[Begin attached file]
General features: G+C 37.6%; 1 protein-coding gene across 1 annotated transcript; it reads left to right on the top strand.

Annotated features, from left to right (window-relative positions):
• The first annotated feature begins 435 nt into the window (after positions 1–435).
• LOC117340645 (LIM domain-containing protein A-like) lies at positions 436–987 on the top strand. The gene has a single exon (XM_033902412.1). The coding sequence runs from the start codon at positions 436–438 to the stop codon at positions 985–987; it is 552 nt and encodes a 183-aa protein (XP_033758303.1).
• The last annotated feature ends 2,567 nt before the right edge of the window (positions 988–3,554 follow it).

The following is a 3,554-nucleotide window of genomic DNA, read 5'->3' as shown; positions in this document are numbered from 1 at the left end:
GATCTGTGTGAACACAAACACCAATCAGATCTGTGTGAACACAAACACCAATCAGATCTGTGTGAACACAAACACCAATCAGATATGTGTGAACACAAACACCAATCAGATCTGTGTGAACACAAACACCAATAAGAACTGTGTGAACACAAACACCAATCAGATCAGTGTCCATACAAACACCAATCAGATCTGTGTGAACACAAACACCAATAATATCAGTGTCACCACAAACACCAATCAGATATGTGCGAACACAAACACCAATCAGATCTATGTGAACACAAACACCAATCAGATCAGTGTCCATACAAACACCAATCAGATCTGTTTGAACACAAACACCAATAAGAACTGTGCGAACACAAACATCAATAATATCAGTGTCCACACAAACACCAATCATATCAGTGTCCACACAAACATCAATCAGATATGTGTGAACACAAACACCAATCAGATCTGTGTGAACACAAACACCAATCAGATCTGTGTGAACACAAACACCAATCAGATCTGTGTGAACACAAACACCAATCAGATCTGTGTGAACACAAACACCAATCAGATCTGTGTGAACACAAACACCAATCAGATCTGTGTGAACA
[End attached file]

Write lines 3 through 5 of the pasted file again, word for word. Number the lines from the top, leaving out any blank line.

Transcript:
• The first annotated feature begins 435 nt into the window (after positions 1–435).
• LOC117340645 (LIM domain-containing protein A-like) lies at positions 436–987 on the top strand. The gene has a single exon (XM_033902412.1). The coding sequence runs from the start codon at positions 436–438 to the stop codon at positions 985–987; it is 552 nt and encodes a 183-aa protein (XP_033758303.1).
• The last annotated feature ends 2,567 nt before the right edge of the window (positions 988–3,554 follow it).